Millennials can negotiate, too
October 08, 2016 at 10:00 am
Shortly after I graduated, I went into the field of education. I did one year of AmeriCorps service, mentoring and teaching students at an elementary school, and was paid a small stipend every two weeks. Once my year of service was over, I scrambled to find my next job. Eventually I landed an opportunity but I was so happy to be employed and thankful that I was getting paid more than just a bi-weekly stipend that I didn’t even think about negotiating my salary. Understandably so, as a millennial who graduated with a large sum of student loan debt, my first priority was to just get a job that paid, ASAP. I also didn’t feel like I had the right to negotiate my salary because I didn’t have much job experience or even all of the necessary skills posted in the job description.
However, not negotiating my salary was a huge mistake.
According to the American Association of University Women (AAUW), “Black women were paid 63 percent of what white men were paid in 2014. That means it takes a black woman nearly eight extra months to be paid what the average white man took home back on December 31.” Further, white women on the other hand were paid 78 percent of what white men were paid in 2014, while Latina women earned 54 percent of what white men were paid in 2014.
Reading those statistics got me so upset because I know that there’s no sound basis for why women get paid less than men. It’s important to note that the gender pay gap also affects all women, no matter what career path you choose or how many degrees you earn. It’s also upsetting because gender-based pay inequity has some serious long-term consequences for us as women. According to a recent study conducted by the National Women’s Law Center, black women stand to lose $877,480 over the course of her career, in comparison to white men. In California, Connecticut, New Jersey, Massachusetts, and Washington D.C., that number increases to $1 million dollars! The money lost over the course of our careers, is money that can be saved for retirement and to make those purchases that allow for a better quality of life.
Although, there is much legislative work needed to be done to change the gender pay gap, I also believe that there are steps that we can take as millennials to make sure that we aren’t losing out on income. For starters, frank and open conversations around this issue are needed, as well as tools and resources so that we can learn the ins and outs of salary negotiation. One great place to start is aauw.org.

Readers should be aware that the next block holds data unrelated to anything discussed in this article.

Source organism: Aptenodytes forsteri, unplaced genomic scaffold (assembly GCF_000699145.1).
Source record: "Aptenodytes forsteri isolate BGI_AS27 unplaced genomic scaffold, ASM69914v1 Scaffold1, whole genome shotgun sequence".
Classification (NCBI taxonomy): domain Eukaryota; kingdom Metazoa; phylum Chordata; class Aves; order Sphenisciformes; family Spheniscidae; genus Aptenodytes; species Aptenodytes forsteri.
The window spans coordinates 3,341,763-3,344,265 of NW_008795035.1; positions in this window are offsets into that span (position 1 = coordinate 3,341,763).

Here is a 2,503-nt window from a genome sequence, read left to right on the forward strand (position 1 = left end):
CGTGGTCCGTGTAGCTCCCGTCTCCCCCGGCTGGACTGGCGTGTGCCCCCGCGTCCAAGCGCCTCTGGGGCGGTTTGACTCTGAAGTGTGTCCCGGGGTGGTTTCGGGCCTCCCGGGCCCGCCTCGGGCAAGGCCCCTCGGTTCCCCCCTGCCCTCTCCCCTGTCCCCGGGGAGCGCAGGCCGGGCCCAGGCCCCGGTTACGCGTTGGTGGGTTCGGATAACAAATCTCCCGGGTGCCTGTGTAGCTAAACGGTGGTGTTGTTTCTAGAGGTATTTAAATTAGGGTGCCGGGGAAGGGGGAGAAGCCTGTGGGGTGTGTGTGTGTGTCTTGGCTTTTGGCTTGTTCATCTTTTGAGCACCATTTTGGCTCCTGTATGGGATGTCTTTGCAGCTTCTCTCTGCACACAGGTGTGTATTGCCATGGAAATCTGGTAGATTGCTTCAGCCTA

Lastly, know this — as a new graduate, you are worthy of earning more and have so much to offer to your future employer, even if you don’t necessarily have the years of experience. Ultimately, it’s about the value you bring. Therefore, I urge you to negotiate your salary the next time around.
Here are some tips to consider:
- Go into that meeting prepared with your pitch, know what you are going to say.
- Practice your pitch beforehand so that you’ll feel more confident going into your meeting.
- The best time to negotiate your salary is once an offer has been made, until then don’t mention anything about your salary.
- Also know that they can say no. You have to ask yourself if you’re willing to walk away if the money isn’t right.
- Look for salary negotiation workshops in your city or a city near you. Often they are free and provide very helpful information.
- Look up and research questions and responses that employers might ask you during the salary negotiation and then tailor those responses to suit your needs.
Let’s get a discussion going, what are some other tips that you’ve used to negotiate your salary? Let us know in the comments below!